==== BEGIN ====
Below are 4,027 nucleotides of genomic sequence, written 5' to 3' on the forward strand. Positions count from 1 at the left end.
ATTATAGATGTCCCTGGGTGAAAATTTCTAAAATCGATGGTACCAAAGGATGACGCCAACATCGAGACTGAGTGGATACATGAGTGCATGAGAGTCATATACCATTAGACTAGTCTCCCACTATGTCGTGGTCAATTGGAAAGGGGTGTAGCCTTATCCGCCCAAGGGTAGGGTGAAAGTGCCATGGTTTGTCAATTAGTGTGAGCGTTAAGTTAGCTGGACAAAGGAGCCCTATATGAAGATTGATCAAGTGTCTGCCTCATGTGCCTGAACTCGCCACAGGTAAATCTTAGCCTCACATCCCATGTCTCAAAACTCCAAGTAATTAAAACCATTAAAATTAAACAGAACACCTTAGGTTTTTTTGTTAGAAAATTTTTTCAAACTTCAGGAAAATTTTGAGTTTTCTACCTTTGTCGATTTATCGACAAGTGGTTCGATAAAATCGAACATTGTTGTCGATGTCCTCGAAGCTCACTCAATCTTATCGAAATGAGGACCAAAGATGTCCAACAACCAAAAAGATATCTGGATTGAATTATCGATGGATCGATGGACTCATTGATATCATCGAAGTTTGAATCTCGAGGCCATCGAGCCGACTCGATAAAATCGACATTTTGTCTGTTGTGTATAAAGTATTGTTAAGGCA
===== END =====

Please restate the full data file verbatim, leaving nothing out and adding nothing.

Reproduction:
Below are 4,027 nucleotides of genomic sequence, written 5' to 3' on the forward strand. Positions count from 1 at the left end.
ATTATAGATGTCCCTGGGTGAAAATTTCTAAAATCGATGGTACCAAAGGATGACGCCAACATCGAGACTGAGTGGATACATGAGTGCATGAGAGTCATATACCATTAGACTAGTCTCCCACTATGTCGTGGTCAATTGGAAAGGGGTGTAGCCTTATCCGCCCAAGGGTAGGGTGAAAGTGCCATGGTTTGTCAATTAGTGTGAGCGTTAAGTTAGCTGGACAAAGGAGCCCTATATGAAGATTGATCAAGTGTCTGCCTCATGTGCCTGAACTCGCCACAGGTAAATCTTAGCCTCACATCCCATGTCTCAAAACTCCAAGTAATTAAAACCATTAAAATTAAACAGAACACCTTAGGTTTTTTTGTTAGAAAATTTTTTCAAACTTCAGGAAAATTTTGAGTTTTCTACCTTTGTCGATTTATCGACAAGTGGTTCGATAAAATCGAACATTGTTGTCGATGTCCTCGAAGCTCACTCAATCTTATCGAAATGAGGACCAAAGATGTCCAACAACCAAAAAGATATCTGGATTGAATTATCGATGGATCGATGGACTCATTGATATCATCGAAGTTTGAATCTCGAGGCCATCGAGCCGACTCGATAAAATCGACATTTTGTCTGTTGTGTATAAAGTATTGTTAAGGCA